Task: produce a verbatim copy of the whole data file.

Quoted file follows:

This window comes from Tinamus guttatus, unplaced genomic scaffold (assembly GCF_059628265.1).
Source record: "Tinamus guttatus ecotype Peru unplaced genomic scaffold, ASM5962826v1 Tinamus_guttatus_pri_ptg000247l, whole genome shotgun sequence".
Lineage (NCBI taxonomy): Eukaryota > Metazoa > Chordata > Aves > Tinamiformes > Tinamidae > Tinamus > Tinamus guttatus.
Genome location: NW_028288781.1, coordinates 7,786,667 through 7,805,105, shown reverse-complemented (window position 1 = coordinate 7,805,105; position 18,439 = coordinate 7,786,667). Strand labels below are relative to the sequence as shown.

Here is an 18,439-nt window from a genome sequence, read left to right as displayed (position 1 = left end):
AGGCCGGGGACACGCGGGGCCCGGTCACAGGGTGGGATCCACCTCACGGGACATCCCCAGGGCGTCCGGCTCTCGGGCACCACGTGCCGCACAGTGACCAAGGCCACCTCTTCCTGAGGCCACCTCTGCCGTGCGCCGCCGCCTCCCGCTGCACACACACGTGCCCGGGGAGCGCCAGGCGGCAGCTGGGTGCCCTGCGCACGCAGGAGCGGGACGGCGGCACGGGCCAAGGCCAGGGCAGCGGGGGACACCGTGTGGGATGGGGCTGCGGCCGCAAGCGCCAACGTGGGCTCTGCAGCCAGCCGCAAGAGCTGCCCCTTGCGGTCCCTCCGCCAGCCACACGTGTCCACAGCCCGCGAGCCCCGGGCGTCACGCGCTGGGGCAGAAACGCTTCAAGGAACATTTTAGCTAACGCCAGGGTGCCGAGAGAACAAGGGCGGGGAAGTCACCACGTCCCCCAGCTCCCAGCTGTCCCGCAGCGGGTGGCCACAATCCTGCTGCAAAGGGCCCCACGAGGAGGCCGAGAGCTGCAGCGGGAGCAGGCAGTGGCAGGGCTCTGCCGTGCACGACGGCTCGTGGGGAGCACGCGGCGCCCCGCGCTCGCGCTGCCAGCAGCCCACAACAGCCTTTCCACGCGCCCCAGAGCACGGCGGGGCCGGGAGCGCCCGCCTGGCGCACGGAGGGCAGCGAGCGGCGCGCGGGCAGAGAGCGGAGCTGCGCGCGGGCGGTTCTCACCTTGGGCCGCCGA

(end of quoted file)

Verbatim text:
This window comes from Tinamus guttatus, unplaced genomic scaffold (assembly GCF_059628265.1).
Source record: "Tinamus guttatus ecotype Peru unplaced genomic scaffold, ASM5962826v1 Tinamus_guttatus_pri_ptg000247l, whole genome shotgun sequence".
Lineage (NCBI taxonomy): Eukaryota > Metazoa > Chordata > Aves > Tinamiformes > Tinamidae > Tinamus > Tinamus guttatus.
Genome location: NW_028288781.1, coordinates 7,786,667 through 7,805,105, shown reverse-complemented (window position 1 = coordinate 7,805,105; position 18,439 = coordinate 7,786,667). Strand labels below are relative to the sequence as shown.

Here is an 18,439-nt window from a genome sequence, read left to right as displayed (position 1 = left end):
AGGCCGGGGACACGCGGGGCCCGGTCACAGGGTGGGATCCACCTCACGGGACATCCCCAGGGCGTCCGGCTCTCGGGCACCACGTGCCGCACAGTGACCAAGGCCACCTCTTCCTGAGGCCACCTCTGCCGTGCGCCGCCGCCTCCCGCTGCACACACACGTGCCCGGGGAGCGCCAGGCGGCAGCTGGGTGCCCTGCGCACGCAGGAGCGGGACGGCGGCACGGGCCAAGGCCAGGGCAGCGGGGGACACCGTGTGGGATGGGGCTGCGGCCGCAAGCGCCAACGTGGGCTCTGCAGCCAGCCGCAAGAGCTGCCCCTTGCGGTCCCTCCGCCAGCCACACGTGTCCACAGCCCGCGAGCCCCGGGCGTCACGCGCTGGGGCAGAAACGCTTCAAGGAACATTTTAGCTAACGCCAGGGTGCCGAGAGAACAAGGGCGGGGAAGTCACCACGTCCCCCAGCTCCCAGCTGTCCCGCAGCGGGTGGCCACAATCCTGCTGCAAAGGGCCCCACGAGGAGGCCGAGAGCTGCAGCGGGAGCAGGCAGTGGCAGGGCTCTGCCGTGCACGACGGCTCGTGGGGAGCACGCGGCGCCCCGCGCTCGCGCTGCCAGCAGCCCACAACAGCCTTTCCACGCGCCCCAGAGCACGGCGGGGCCGGGAGCGCCCGCCTGGCGCACGGAGGGCAGCGAGCGGCGCGCGGGCAGAGAGCGGAGCTGCGCGCGGGCGGTTCTCACCTTGGGCCGCCGA